In fact, “Thirteen” is just one example, one that happens (miraculously) to be an entire song rather than a portion of one. The mid-piece swell of the Tannhäuser overture, the shift from solo to duet in “O soave fanciulla” from La Bohème, the first distorted chords in Car Seat Headrest’s “Drugs with Friends,” the modulation in George Harrison’s “My Sweet Lord”—they all work not just because they’re individually well-constructed musical elements. They work because of their singularity, because of the attention such containment draws to itself. They work because they replicate those moments in our life when we put in our headphones, look up at the stars, and find everything falling into place. 

I have had many moments like the one described in the poem that have enhanced my life over the past twenty-three years. One I frequently recall occurred many years ago, on a plane whose origin and destination I have long since forgotten. I was listening to “Sleeping Lessons” by the Shins, which begins with quiet arpeggios before a gradual crescendo. The plane was sitting on the tarmac, and just as a layer of electrics guitars superimposed itself on top of the gentler piano and acoustics, the plane’s engine roared into a higher gear, and we began to take off, the roar of the engines aligning with the boom of the song’s orchestration. I think about that flight every time I listen to the song and every time I’m on a plane. I’ve tried to replicate the experience but have never been successful—I imagine it would be nearly impossible to sync a musical moment to a physical moment whose arrival is impossible to predict from the passenger’s seats. But no matter. The moment lives on in my memory.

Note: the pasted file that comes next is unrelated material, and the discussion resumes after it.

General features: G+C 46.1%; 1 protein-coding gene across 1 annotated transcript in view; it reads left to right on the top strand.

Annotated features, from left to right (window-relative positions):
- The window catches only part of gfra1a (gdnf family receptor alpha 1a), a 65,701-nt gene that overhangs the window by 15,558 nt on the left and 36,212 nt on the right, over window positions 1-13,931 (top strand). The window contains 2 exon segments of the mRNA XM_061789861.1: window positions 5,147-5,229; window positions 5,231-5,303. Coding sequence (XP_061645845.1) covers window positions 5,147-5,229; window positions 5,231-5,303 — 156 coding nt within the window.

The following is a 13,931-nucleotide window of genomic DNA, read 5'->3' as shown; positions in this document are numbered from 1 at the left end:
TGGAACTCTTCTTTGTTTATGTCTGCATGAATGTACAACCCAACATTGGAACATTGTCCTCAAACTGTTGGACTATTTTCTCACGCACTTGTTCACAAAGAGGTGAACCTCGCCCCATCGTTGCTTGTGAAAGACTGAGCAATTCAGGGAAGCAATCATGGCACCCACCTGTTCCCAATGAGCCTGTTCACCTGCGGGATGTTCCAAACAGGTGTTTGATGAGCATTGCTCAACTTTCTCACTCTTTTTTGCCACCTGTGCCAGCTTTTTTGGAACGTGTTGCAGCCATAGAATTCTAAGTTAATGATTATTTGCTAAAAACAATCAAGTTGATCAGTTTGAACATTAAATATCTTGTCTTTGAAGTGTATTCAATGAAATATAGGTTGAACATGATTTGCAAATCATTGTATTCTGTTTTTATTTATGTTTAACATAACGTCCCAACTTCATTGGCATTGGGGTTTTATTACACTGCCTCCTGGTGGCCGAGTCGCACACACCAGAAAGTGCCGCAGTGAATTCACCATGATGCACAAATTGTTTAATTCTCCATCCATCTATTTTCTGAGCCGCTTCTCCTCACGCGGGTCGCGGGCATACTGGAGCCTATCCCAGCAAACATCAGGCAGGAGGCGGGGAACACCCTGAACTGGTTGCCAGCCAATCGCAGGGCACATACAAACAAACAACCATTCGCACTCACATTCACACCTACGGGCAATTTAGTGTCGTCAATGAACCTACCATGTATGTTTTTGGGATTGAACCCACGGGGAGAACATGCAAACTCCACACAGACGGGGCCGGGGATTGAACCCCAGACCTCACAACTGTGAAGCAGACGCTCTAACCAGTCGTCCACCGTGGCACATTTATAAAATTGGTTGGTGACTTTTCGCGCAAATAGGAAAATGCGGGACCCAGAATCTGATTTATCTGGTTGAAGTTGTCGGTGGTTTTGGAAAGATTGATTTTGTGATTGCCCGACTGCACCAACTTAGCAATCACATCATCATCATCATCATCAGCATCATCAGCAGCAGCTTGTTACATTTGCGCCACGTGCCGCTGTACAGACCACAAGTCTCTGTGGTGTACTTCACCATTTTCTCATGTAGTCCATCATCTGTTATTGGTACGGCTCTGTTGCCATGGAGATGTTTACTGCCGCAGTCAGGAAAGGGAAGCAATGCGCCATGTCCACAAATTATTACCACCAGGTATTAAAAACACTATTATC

We’ve all had moments—numerous, surely—like the one our unknown poet encapsulates in “Perfect Song.” But if music teaches us anything, it teaches us that we cannot force these moments any more than an artist can force their melodies and rhythms to move their listeners out of sheer force of their artistic will. They must create musical structures that elicit these reactions, drawing us out from ourselves and into the world and back again. 

It’s the same, then, with our lives. We cannot will moments like those described in “Perfect Song” into existence, moments where it seems as though love is lurking in every corner and our fate rests in the palm of our hands. We can, however, look to music as our connecting agent, a catalyst to synthesize the disparate elements of life that surround us into something unassailably, unbearably grand.